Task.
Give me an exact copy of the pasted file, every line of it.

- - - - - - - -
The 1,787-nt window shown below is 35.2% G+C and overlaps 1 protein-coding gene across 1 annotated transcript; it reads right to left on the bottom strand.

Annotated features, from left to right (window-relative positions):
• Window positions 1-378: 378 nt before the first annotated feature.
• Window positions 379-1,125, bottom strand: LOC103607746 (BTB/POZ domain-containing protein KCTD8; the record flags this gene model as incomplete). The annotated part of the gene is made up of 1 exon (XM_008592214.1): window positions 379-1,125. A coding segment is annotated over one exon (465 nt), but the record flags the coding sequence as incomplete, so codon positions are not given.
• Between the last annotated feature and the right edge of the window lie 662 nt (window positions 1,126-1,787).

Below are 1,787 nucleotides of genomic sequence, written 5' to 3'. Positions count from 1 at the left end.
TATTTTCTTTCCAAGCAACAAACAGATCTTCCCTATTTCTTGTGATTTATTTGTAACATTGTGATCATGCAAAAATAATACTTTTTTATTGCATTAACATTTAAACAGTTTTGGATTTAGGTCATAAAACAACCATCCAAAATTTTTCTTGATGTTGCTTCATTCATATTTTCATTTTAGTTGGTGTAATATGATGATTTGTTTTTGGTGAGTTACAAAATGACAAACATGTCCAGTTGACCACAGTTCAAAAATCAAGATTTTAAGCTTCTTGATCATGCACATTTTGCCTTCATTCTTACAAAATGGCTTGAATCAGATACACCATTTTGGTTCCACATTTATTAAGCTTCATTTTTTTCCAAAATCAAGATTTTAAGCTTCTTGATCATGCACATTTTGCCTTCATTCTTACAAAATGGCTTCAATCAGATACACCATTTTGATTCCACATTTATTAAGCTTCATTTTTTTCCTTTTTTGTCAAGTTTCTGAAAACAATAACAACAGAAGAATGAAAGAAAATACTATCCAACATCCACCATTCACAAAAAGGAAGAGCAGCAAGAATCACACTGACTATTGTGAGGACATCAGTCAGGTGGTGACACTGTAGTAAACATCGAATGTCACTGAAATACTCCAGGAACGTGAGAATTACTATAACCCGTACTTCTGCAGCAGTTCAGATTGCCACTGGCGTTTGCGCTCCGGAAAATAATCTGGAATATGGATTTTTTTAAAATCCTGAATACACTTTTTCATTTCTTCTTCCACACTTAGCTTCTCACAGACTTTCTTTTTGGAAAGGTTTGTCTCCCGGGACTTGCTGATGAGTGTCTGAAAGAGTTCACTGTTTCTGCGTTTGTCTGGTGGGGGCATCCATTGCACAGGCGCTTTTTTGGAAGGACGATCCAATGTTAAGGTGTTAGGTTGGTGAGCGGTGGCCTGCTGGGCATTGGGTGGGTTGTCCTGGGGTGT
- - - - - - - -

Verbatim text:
The 1,787-nt window shown below is 35.2% G+C and overlaps 1 protein-coding gene across 1 annotated transcript; it reads right to left on the bottom strand.

Annotated features, from left to right (window-relative positions):
• Window positions 1-378: 378 nt before the first annotated feature.
• Window positions 379-1,125, bottom strand: LOC103607746 (BTB/POZ domain-containing protein KCTD8; the record flags this gene model as incomplete). The annotated part of the gene is made up of 1 exon (XM_008592214.1): window positions 379-1,125. A coding segment is annotated over one exon (465 nt), but the record flags the coding sequence as incomplete, so codon positions are not given.
• Between the last annotated feature and the right edge of the window lie 662 nt (window positions 1,126-1,787).

Below are 1,787 nucleotides of genomic sequence, written 5' to 3'. Positions count from 1 at the left end.
TATTTTCTTTCCAAGCAACAAACAGATCTTCCCTATTTCTTGTGATTTATTTGTAACATTGTGATCATGCAAAAATAATACTTTTTTATTGCATTAACATTTAAACAGTTTTGGATTTAGGTCATAAAACAACCATCCAAAATTTTTCTTGATGTTGCTTCATTCATATTTTCATTTTAGTTGGTGTAATATGATGATTTGTTTTTGGTGAGTTACAAAATGACAAACATGTCCAGTTGACCACAGTTCAAAAATCAAGATTTTAAGCTTCTTGATCATGCACATTTTGCCTTCATTCTTACAAAATGGCTTGAATCAGATACACCATTTTGGTTCCACATTTATTAAGCTTCATTTTTTTCCAAAATCAAGATTTTAAGCTTCTTGATCATGCACATTTTGCCTTCATTCTTACAAAATGGCTTCAATCAGATACACCATTTTGATTCCACATTTATTAAGCTTCATTTTTTTCCTTTTTTGTCAAGTTTCTGAAAACAATAACAACAGAAGAATGAAAGAAAATACTATCCAACATCCACCATTCACAAAAAGGAAGAGCAGCAAGAATCACACTGACTATTGTGAGGACATCAGTCAGGTGGTGACACTGTAGTAAACATCGAATGTCACTGAAATACTCCAGGAACGTGAGAATTACTATAACCCGTACTTCTGCAGCAGTTCAGATTGCCACTGGCGTTTGCGCTCCGGAAAATAATCTGGAATATGGATTTTTTTAAAATCCTGAATACACTTTTTCATTTCTTCTTCCACACTTAGCTTCTCACAGACTTTCTTTTTGGAAAGGTTTGTCTCCCGGGACTTGCTGATGAGTGTCTGAAAGAGTTCACTGTTTCTGCGTTTGTCTGGTGGGGGCATCCATTGCACAGGCGCTTTTTTGGAAGGACGATCCAATGTTAAGGTGTTAGGTTGGTGAGCGGTGGCCTGCTGGGCATTGGGTGGGTTGTCCTGGGGTGT